- Chapman v. Treakle, 2014 BCSC 2127, Supreme Court of British Columbia (Ballance J.)
- January 13, 2015
- Law Firm: Borden Ladner Gervais LLP - Toronto Office
- The Supreme Court of British Columbia made an order declaring the plaintiff to be the “spouse” of the Deceased, a member of the Tla’amin First Nation, and that she inherited the entirety of the Deceased’s estate pursuant to the provincial Estate Administration Act. The Court rejected the argument of the defendant that the Hegus (the ceremonial law of the Tla’amin First Nation) governed these issues.
Thomas August, an elder of the Tla’min First Nation, died intestate in Vancouver in March 2012. He had lived off-reserve, in the City of Vancouver, for approximately 25 years. There was no dispute that the provisions of the Indian Act concerning the estates of First Nations persons were therefore not applicable. The issues were whether the Estate Administration Act (EAA)applied to the estate, and whether the plaintiff qualified as the deceased’s “spouse”. Pursuant to the intestacy rules in the EAA, the Deceased’s estate would devolve in its entirety to the plaintiff if she was his spouse.
The defendant Treakle was the sister of the Deceased. She disputed both that the plaintiff was her brother’s spouse, and also that the EAA governed the devolution of the estate. She argued that the Hegus, the sovereign law of the Tla’amin people, governed the distribution of her brother’s estate. The defendant submitted that the plaintiff did not qualify as the Deceased’s spouse under the Hegus as certain conditions, such as a customary ceremony, had not been satisfied. The defendant made further arguments that the EAA had no force or effect on “unceded Indian lands”, citing the Royal Proclamation of 1763 and section 35 of the Constitution Act, 1982. (She also made disparaging remarks that the plaintiff was “a corporate Indian trying to deceive this Court”).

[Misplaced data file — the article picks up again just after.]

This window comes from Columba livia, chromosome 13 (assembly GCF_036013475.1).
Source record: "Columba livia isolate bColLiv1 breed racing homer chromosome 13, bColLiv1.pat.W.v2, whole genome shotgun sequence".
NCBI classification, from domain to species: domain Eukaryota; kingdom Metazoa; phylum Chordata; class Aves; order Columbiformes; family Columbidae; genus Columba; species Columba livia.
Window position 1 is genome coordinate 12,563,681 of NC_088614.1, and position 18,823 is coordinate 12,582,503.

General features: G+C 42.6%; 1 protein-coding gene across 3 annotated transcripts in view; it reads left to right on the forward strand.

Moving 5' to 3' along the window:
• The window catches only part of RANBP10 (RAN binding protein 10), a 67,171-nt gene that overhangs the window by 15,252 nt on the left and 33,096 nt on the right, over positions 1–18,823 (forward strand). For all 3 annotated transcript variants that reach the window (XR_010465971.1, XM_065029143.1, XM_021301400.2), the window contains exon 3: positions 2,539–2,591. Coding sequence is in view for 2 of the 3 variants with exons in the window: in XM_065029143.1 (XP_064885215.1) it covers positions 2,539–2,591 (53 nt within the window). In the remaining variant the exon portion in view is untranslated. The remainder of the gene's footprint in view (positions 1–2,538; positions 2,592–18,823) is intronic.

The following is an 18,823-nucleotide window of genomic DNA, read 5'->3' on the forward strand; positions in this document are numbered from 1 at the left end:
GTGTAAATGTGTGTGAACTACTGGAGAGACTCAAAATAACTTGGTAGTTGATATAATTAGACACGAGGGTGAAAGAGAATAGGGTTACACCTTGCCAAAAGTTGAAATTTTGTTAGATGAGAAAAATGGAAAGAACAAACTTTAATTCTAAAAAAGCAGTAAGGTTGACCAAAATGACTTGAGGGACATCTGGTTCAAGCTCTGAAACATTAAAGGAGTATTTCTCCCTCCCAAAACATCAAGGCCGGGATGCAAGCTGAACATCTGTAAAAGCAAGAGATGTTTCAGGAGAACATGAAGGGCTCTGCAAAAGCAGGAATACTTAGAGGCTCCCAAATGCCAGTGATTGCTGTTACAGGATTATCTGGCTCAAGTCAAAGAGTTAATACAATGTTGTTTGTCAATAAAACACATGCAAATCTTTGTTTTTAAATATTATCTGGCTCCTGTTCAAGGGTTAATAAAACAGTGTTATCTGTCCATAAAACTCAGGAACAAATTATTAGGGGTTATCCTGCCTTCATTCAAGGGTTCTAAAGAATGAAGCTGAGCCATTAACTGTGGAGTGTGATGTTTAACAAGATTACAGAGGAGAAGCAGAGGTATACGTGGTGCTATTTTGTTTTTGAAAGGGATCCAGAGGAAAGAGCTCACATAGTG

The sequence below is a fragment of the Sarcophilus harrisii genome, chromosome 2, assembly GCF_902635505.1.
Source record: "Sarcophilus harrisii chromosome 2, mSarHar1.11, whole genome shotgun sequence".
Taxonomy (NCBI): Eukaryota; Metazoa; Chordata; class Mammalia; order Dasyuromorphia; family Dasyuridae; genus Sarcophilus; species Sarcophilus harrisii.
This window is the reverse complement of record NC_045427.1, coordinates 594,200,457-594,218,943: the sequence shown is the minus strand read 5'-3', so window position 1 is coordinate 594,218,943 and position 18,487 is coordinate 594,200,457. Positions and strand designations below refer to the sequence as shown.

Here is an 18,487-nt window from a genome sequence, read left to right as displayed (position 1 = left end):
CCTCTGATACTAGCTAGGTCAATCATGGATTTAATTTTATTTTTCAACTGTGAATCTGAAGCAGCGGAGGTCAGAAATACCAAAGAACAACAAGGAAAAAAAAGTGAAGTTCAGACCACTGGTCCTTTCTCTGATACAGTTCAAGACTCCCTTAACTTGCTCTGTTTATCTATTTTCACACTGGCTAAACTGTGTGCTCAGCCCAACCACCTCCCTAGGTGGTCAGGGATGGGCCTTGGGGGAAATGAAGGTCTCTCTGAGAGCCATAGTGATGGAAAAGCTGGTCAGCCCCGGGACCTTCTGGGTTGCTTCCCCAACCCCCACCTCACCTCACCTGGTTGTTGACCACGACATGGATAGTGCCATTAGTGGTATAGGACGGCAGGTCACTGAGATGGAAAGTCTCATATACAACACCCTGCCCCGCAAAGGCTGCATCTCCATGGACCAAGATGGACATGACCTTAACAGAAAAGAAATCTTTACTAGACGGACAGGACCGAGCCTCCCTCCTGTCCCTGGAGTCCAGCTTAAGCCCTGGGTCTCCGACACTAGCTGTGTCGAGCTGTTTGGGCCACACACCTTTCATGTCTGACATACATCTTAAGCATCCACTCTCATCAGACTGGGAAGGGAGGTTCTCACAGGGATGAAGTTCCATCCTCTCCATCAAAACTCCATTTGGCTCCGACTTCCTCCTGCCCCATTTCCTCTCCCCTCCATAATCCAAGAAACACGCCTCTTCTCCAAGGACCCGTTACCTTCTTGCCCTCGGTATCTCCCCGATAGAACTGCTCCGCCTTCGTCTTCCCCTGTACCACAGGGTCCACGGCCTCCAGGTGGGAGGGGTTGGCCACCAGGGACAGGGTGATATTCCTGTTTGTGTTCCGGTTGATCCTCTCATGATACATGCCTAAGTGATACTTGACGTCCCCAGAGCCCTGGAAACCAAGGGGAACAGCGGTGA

Ballance J. held that the EAA applied to the distribution of the Deceased’s estate. The defendant failed to provide a cogent factual basis or persuasive legal authority in support of the argument that the Hegus applied. There was no reliable evidence put forward on this point. She concluded:
On the evidence and argument placed before me, there is no sound factual or legal foundation to find that the Deceased’s estate passes in accordance with any custom, convention, or law contained in the Hegus, or is governed by any statute other than the EAA. Consequently, I conclude that the Deceased’s estate devolves pursuant to the provisions of the EAA.
The Court subsequently determined that the plaintiff qualified as the Deceased’s “spouse” and, in consequence, the entirety of the estate devolved to her.